In europe, they simply call it the common reed, but over here we can’t dignify the villain with such an innocuous name, especially when its scientific name, Phragmites, sounds so sinister: “frag-MITE-ees,” pronounced with a grimace.
“Who’s afraid of a big bad reed?” you might ask. They’re not spiny like Devil’s Walking Stick or savagely thorny multiflora rose; they don’t give you a rash like poison ivy (a native). The feathery-topped reeds won’t hurt you, and they make for beautiful landscapes, bending in the breeze in elegant, rippling waves.
Unfortunately, something innocuous at home can become a terribly invasive weed in a new location where it has no pests and unprepared competition. This is what Phragmites has done in wetlands in our region, and through much of the eastern United States.
Think of the view below the Girard Point Bridge. Along the confluence of the Schuylkill and the Delaware, you see some industrial ports and crawling ships, of course, but the banks are carpeted with those acres of uniform, uninterrupted reeds. It looks kind of pretty until you realize there is nothing there BUT reeds… Phragmites.
“It’s a nightmare,” says Gary Stolz, John Heinz National Wildlife Refuge manager, the gloriously enormous freshwater tidal marsh right next to the airport. “It becomes a monoculture that’s sterile for wildlife.” Our native freshwater tidal marsh is much more varied and hospitable: a mix of heart-leaved spatterdock, grassy wild rice, clumps of sedges, cattails, and even our own meek reeds (a native Phragmites species that’s been overwhelmed by the invader). Our native critters generally don’t eat Phragmites (why it’s so successful), and get crowded out along with the plant communities they’ve evolved to inhabit. Goodbye minks; goodbye beavers.
No one is quite sure how Phragmites got to the United States, but without the native creatures that feed on it (something like 170 species of European fauna have it on their menu), it hooked its tenacious rhizomes into the Atlantic coast of North America and spread west. The pernicious reed generally has not overpowered our native flora all on its own; we have helped it along. Phragmites does best where we have disturbed wetland soils and removed the competition; for example, by dumping fill or building roads and canals.
Once established, it is nearly impossible to eradicate. Alternatives range from excavating the reed beds (though ripping out the marsh sort of defeats the purpose) to smothering with thick black plastic sheeting for three consecutive years to repeated mowing for two years—often impossible in soggy wetlands. Burning actually encourages growth, and we have yet to confirm European Phragmites pests that will work on our soil, but won’t endanger our own native plants.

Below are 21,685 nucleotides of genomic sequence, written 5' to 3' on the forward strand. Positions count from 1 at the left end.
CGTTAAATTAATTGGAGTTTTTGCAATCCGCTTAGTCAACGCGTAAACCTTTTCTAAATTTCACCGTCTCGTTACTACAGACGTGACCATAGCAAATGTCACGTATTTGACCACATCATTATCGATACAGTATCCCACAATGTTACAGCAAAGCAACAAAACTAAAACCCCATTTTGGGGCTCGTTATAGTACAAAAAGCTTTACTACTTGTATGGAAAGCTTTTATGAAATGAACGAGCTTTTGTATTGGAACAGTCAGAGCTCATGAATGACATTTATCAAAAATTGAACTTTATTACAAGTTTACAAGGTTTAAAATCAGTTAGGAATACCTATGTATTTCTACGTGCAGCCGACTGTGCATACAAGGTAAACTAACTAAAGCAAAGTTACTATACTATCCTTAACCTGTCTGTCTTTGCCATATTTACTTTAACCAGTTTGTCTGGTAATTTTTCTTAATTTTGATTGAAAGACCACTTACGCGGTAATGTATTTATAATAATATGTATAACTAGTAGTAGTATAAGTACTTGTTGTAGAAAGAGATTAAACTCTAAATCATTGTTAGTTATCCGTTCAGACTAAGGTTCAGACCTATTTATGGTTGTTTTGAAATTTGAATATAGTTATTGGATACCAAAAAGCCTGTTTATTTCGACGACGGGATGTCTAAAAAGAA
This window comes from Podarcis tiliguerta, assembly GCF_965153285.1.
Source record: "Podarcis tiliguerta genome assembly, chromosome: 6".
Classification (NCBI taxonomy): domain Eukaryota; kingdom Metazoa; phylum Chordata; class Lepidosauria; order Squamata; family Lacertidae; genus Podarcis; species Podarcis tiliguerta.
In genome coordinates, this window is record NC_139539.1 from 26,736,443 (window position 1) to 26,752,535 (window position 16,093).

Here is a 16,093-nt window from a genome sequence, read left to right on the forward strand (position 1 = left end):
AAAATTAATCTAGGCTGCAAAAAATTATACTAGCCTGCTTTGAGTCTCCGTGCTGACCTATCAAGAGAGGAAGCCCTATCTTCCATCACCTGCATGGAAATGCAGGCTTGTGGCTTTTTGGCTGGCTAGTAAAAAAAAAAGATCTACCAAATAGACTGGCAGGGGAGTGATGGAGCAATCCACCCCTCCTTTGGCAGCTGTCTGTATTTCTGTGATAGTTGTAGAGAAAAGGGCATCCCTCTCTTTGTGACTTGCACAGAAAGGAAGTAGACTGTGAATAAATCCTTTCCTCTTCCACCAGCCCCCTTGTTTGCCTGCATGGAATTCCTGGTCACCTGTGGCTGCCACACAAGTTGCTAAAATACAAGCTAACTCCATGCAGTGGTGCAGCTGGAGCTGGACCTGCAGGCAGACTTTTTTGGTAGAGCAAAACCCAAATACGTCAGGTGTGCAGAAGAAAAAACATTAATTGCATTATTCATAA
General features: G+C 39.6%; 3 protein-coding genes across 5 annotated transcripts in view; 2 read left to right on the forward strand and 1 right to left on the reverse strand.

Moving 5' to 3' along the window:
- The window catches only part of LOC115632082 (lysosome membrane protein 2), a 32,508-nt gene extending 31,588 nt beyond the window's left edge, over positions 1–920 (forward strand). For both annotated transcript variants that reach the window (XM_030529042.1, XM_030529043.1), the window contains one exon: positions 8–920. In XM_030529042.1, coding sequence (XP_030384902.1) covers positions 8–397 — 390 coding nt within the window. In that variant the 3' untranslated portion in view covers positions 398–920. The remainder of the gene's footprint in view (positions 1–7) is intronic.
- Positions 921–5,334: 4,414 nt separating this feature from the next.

The best option for saving our native plants is the seemingly incongruous practice of spraying pesticides. The herbicide glyphosate is specifically approved by the EPA for wetland use in its formulation as Rodeo (as opposed to Roundup), and is the weapon of choice for those who do battle with the Phrag. Phragmites tend to grow later into the fall than our native wetland plants, so the glyphosate, which breaks down quickly in the environment, can be used late in the season with little risk to our then-dormant natives.
The U.S. Fish and Wildlife Service has waged a nearly decade-long battle against Phragmites at Heinz, attacking it “mechanically and chemically, removing it year after year,” mowing it where and when they could. It’s hard enough to spray and pull weeds on solid land; try it in thigh-deep mud. You’d bring in the helicopters, too.
The Refuge has won back almost 100 acres from the Phragmites, Stolz says, replanting them with native wetland flora. Nine years in, “we’re seeing species showing up we haven’t seen in ages.”
Bernard Brown is an amateur field herper, part-time bureaucrat and director of the PB&J Campaign (pbjcampaign.org), a movement focused on the benefits of eating lower on the food chain. Read about his forays into the natural world at phillyherping.blogspot.com. Pick up next month’s issue to squish into the Delaware river mud with freshwater mussels.
Fight invasive weeds with the Friends of Heinz Refuge’s Weed Warriors. To learn more, visit friendsofheinzrefuge.org then scroll to the bottom of the page for the info.